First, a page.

Lilian Co, who left Baring Asset Management after running Hong Kong and China equities there for 10 years, is preparing to launch her new hedge fund company, LBN Advisers and its LBN China+ Opportunity Fund.

When Co took responsibility for BaringsÆ long-only Hong Kong/China portfolio in 2001, it had $100 million in assets under management. When she left Barings in July (her official leave date was September), the portfolio had reached $5.7 billion.

She also co-managed BaringsÆ China long/short fund, which launched in 2004. She took sole responsibility for that strategy in June 2006, and points to the fact that from then on the fund never had a negative month, even during market downturns in June 2006 and March 2007. ôI can manage the portfolio through periods of volatility,ö she says.

After proving that she can run a long/short strategy, it seemed logical to go into business for herself as CIO of a hedge fund.

Two partners join her. Benjamin Chang is CEO, responsible for compliance, risk management and operations. He had previously served as executive director at Goldman Sachs, responsible for IT and operations. His experience included working with GoldmanÆs China JV with Guo Hua Securities.

Second is Simon Lam as investment director, who will do research, generate ideas and assist Co with portfolio construction. He has 15 years of experience as a sell-side analyst, including stints at Credit Suisse and CLSA; since 2004 he had worked at a hedge fund in Hong Kong, South Ocean.

Co explains that Simon Lam used to give her investment ideas, particularly in the small-cap area. ôI used to be his client,ö she says. ôWe have the same investment style.ö

Which is bottom-up stock picking. Co believes the Hong Kong/China story offers even more inefficiencies today than in the past. One reason is that the surge of IPOs from the mainland means ôinvestors get distracted,ö she says. Another is that the lure of hedge funds has left the sell side bereft of its most talented analysts, so a fund managerÆs own research can unearth plenty of ideas.

In fact one way Co plays the market is to take advantage of low-quality analysis. One example from her Barings days concerns the stock of Hong Kong Exchanges and Clearing itself, which most sell-side analysts rated sell or hold out of sentiment that Shanghai was going to eat Hong KongÆs lunch. ôThey missed the potential of mainland issuance coming to Hong Kong,ö she says. ôWe made a lot of money on that trade.ö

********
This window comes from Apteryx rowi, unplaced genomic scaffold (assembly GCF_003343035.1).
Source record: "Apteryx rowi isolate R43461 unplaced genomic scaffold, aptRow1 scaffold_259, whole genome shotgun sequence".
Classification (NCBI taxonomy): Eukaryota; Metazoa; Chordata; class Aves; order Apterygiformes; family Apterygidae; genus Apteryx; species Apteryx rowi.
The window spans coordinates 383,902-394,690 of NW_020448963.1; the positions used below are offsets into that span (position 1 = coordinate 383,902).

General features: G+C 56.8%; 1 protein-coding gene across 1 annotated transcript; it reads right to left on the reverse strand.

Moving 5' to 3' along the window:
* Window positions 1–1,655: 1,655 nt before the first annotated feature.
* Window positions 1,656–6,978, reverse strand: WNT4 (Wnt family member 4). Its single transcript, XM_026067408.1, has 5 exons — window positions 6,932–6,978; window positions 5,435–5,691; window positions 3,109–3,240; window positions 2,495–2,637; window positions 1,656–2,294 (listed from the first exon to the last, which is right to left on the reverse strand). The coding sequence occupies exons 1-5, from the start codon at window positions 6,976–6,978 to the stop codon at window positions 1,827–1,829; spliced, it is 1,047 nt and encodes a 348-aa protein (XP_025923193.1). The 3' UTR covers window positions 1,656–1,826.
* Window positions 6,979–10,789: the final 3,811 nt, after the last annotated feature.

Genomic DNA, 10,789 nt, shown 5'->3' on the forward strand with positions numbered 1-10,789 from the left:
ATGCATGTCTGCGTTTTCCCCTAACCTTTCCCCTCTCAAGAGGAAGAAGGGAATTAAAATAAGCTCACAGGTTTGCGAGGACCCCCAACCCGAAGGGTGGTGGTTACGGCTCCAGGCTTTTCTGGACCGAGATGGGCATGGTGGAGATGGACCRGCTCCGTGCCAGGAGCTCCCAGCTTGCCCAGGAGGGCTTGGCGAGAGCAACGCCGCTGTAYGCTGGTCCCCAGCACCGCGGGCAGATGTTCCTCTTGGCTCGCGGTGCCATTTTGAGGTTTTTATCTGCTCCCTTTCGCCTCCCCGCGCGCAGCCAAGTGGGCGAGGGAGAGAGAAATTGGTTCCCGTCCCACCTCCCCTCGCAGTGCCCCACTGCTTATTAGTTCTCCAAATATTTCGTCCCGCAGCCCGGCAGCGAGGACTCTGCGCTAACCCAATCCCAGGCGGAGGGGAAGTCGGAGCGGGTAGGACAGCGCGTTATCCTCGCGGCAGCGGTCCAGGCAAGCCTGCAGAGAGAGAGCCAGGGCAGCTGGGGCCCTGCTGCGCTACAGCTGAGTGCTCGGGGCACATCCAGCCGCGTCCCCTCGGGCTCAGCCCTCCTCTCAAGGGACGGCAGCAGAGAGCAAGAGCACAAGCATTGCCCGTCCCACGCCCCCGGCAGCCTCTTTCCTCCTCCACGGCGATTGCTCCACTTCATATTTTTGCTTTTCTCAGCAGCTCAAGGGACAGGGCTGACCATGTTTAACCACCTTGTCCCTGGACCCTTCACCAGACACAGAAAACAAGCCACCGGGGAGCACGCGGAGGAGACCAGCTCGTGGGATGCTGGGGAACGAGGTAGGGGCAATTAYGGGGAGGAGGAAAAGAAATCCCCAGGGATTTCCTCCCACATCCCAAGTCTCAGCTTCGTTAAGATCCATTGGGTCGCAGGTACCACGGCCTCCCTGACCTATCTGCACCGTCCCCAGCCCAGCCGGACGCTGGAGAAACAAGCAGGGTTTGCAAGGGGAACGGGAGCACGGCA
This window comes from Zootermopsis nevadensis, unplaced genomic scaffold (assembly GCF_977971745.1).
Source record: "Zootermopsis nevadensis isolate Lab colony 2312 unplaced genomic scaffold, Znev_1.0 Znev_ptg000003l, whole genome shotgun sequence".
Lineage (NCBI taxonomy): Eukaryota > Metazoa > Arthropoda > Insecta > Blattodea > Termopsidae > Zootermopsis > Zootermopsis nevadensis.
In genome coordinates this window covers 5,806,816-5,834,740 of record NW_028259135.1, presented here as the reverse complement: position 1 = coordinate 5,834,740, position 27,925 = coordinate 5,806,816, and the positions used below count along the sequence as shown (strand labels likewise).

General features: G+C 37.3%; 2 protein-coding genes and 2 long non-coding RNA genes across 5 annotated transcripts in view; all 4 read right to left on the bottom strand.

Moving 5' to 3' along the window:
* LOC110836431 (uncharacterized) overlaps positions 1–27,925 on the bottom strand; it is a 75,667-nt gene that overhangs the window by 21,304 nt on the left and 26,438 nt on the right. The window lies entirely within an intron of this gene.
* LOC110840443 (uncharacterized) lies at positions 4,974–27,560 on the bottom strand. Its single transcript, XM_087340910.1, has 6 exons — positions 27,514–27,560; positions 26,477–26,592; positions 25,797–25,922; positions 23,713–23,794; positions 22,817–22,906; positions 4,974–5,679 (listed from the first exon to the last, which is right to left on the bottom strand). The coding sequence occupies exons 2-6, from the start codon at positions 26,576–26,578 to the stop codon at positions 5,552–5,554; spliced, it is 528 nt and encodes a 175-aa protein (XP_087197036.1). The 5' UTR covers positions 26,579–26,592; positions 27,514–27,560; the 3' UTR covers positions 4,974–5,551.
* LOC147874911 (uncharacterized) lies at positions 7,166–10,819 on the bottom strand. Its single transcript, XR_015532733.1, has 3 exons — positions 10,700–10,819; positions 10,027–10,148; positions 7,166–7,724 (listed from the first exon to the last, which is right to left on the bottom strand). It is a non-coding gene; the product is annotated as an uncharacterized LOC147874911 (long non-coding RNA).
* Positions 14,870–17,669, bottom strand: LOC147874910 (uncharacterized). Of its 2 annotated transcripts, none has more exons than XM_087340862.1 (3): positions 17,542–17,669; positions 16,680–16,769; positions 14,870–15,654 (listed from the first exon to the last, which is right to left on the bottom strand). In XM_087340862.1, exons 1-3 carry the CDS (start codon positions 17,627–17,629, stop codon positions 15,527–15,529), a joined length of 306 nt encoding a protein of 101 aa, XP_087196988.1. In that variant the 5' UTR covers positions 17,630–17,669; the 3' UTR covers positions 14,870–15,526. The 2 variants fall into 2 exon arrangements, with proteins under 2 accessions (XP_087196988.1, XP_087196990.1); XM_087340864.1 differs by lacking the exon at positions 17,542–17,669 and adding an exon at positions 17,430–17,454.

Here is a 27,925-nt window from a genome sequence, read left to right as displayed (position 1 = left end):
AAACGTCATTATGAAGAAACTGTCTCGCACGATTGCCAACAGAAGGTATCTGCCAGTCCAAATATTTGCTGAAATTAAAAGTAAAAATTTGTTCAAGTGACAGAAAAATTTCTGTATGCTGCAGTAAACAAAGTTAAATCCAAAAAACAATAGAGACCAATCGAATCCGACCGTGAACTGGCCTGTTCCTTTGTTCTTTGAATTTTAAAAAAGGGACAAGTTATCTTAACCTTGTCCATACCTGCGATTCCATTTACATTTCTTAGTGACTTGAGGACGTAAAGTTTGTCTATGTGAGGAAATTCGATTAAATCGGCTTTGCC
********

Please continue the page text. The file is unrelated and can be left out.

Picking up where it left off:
Nor is she prone to making long-term market calls. ôI donÆt need a view of the future because I can use the numbers available today.ö For example, analysts recently have been too conservative and failed to see corporate earnings would improve. Chalco, the Chinese aluminium company, is a good example: analysts hated the stock, Co says, and didnÆt realise that demand would lift earnings. ôI doubled my money on a blue chip,ö she says.

For now she will trade in the Hong Kong market, as LBN does not have a QFII quota to trade A shares. The firm will probably apply for a quota, but not right away, as valuations in A shares look ôcrazyö, she says. In the meantime, the mainland bid will support prices in H shares and the Hong Kong market. Although she is bullish, she does see shorting opportunities among H shares such as Ping An Life and China Life that are heavily exposed to the excesses in the mainland stock market.

ôOur strategy is common but we have a good team,ö Co says.

LBN will employ modest leverage of 2x. It will charge the standard 2/20 fees. Its prime broker is Morgan Stanley and its administrator is Fortis. The fund will launch in October, and Co hopes to build up to $50 million or more.